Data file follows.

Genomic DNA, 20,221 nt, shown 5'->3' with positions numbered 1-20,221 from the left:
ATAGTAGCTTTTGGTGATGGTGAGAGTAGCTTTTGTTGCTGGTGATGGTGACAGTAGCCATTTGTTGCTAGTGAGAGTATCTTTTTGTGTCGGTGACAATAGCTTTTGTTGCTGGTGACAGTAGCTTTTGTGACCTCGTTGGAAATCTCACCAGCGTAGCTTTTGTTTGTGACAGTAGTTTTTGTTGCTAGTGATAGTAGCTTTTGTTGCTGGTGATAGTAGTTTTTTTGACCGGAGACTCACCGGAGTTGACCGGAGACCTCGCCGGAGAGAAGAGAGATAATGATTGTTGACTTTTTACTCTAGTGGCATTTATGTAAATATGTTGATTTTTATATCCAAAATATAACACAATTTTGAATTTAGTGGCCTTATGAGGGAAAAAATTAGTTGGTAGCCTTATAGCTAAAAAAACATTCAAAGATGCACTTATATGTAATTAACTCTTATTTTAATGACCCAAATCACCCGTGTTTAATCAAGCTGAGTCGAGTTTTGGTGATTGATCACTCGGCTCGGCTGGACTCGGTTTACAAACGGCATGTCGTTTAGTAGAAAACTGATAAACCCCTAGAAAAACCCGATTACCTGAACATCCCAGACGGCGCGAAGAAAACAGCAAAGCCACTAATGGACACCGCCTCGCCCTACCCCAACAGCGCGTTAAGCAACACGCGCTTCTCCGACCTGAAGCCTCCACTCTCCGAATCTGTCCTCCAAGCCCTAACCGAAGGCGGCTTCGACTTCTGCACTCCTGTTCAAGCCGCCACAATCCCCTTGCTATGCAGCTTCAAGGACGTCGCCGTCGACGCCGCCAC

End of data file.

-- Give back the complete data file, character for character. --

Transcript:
Genomic DNA, 20,221 nt, shown 5'->3' with positions numbered 1-20,221 from the left:
ATAGTAGCTTTTGGTGATGGTGAGAGTAGCTTTTGTTGCTGGTGATGGTGACAGTAGCCATTTGTTGCTAGTGAGAGTATCTTTTTGTGTCGGTGACAATAGCTTTTGTTGCTGGTGACAGTAGCTTTTGTGACCTCGTTGGAAATCTCACCAGCGTAGCTTTTGTTTGTGACAGTAGTTTTTGTTGCTAGTGATAGTAGCTTTTGTTGCTGGTGATAGTAGTTTTTTTGACCGGAGACTCACCGGAGTTGACCGGAGACCTCGCCGGAGAGAAGAGAGATAATGATTGTTGACTTTTTACTCTAGTGGCATTTATGTAAATATGTTGATTTTTATATCCAAAATATAACACAATTTTGAATTTAGTGGCCTTATGAGGGAAAAAATTAGTTGGTAGCCTTATAGCTAAAAAAACATTCAAAGATGCACTTATATGTAATTAACTCTTATTTTAATGACCCAAATCACCCGTGTTTAATCAAGCTGAGTCGAGTTTTGGTGATTGATCACTCGGCTCGGCTGGACTCGGTTTACAAACGGCATGTCGTTTAGTAGAAAACTGATAAACCCCTAGAAAAACCCGATTACCTGAACATCCCAGACGGCGCGAAGAAAACAGCAAAGCCACTAATGGACACCGCCTCGCCCTACCCCAACAGCGCGTTAAGCAACACGCGCTTCTCCGACCTGAAGCCTCCACTCTCCGAATCTGTCCTCCAAGCCCTAACCGAAGGCGGCTTCGACTTCTGCACTCCTGTTCAAGCCGCCACAATCCCCTTGCTATGCAGCTTCAAGGACGTCGCCGTCGACGCCGCCAC